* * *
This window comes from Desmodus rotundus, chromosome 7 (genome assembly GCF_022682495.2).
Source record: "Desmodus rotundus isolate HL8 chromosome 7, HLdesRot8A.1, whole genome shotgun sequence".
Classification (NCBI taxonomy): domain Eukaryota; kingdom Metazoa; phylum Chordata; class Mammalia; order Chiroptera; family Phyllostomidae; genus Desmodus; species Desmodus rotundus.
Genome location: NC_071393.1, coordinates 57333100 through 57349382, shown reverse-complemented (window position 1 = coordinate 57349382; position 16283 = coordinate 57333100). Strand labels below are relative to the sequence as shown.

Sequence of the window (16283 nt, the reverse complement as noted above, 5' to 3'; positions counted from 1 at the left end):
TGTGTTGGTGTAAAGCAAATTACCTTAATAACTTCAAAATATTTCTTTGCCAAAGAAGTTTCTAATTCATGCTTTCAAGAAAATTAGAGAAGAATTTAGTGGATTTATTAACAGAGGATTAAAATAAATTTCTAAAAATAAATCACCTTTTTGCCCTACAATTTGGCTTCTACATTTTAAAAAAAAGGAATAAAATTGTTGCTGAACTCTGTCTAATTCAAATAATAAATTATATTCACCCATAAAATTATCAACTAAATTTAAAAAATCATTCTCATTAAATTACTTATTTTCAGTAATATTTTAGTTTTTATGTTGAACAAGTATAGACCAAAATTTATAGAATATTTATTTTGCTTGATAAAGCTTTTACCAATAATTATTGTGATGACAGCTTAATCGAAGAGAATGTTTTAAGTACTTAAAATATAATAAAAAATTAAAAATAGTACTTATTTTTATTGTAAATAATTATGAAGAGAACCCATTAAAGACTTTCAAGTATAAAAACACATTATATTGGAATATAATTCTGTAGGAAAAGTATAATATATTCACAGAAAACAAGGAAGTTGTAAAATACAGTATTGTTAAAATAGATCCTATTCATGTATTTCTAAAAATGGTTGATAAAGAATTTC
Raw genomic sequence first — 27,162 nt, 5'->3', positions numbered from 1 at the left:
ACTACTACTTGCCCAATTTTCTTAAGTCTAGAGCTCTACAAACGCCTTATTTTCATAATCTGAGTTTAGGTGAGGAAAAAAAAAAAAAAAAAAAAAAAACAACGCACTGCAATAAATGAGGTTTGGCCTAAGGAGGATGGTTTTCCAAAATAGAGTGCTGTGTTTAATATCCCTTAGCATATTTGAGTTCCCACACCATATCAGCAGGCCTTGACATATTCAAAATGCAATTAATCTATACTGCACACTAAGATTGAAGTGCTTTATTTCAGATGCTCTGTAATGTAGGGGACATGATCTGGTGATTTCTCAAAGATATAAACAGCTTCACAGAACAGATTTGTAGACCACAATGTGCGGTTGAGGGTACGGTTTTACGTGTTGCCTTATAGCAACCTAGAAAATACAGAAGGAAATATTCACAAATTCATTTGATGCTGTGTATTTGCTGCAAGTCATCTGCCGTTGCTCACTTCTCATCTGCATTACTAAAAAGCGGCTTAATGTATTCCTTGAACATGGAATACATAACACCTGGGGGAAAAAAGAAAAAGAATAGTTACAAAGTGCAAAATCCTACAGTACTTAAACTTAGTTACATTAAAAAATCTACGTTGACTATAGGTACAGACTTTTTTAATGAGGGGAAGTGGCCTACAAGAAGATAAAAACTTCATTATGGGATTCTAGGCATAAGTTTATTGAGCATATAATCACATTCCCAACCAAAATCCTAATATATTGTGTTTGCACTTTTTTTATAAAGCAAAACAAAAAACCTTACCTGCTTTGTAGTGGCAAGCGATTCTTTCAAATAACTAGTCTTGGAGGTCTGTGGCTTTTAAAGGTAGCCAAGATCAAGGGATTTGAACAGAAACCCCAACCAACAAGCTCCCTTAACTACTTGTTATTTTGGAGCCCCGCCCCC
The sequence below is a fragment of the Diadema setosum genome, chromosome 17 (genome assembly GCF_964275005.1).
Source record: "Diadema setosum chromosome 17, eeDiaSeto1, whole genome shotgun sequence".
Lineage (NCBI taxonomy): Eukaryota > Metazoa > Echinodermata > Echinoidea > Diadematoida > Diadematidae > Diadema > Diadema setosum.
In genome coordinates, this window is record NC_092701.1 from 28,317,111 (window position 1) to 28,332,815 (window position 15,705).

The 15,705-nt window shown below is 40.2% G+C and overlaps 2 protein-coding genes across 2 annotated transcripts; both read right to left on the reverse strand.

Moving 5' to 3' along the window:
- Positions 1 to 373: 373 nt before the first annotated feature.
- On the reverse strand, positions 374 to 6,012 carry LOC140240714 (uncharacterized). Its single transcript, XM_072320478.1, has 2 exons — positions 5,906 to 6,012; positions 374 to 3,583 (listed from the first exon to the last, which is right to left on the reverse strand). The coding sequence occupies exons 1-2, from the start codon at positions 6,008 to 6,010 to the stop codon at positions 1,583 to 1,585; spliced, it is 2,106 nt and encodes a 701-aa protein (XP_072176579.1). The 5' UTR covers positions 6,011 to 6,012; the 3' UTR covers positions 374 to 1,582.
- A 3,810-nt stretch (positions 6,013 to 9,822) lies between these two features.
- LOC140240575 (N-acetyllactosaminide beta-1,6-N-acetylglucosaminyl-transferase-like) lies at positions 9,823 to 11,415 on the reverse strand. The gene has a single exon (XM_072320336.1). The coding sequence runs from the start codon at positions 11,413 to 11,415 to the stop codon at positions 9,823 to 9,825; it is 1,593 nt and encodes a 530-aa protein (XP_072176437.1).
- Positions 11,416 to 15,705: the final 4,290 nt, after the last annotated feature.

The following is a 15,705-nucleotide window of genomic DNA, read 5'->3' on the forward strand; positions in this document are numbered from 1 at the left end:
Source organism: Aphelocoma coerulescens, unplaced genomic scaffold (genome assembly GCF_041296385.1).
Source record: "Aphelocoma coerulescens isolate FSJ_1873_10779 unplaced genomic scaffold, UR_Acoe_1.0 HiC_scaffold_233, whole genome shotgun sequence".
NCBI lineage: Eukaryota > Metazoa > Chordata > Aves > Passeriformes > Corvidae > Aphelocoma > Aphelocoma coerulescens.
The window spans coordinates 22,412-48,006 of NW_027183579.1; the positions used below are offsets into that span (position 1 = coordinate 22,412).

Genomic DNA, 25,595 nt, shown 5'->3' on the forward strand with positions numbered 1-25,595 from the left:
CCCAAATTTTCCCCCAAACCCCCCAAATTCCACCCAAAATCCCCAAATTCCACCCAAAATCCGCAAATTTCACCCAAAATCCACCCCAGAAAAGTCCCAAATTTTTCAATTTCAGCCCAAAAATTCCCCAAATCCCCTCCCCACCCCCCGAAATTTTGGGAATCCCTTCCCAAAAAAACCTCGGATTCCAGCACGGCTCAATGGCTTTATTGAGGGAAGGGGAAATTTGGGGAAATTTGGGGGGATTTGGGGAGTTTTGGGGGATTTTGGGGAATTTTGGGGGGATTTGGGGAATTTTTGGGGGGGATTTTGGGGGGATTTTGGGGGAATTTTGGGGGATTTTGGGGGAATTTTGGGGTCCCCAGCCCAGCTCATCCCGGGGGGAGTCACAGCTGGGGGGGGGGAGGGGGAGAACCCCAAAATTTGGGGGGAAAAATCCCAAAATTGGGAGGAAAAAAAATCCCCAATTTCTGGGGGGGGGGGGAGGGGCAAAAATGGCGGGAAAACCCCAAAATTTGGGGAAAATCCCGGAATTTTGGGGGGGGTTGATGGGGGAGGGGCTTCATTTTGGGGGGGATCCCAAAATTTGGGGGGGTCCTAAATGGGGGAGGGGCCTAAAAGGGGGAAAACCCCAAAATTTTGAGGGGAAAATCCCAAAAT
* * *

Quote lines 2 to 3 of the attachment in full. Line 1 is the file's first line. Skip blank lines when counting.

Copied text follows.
Source record: "Desmodus rotundus isolate HL8 chromosome 7, HLdesRot8A.1, whole genome shotgun sequence".
Classification (NCBI taxonomy): domain Eukaryota; kingdom Metazoa; phylum Chordata; class Mammalia; order Chiroptera; family Phyllostomidae; genus Desmodus; species Desmodus rotundus.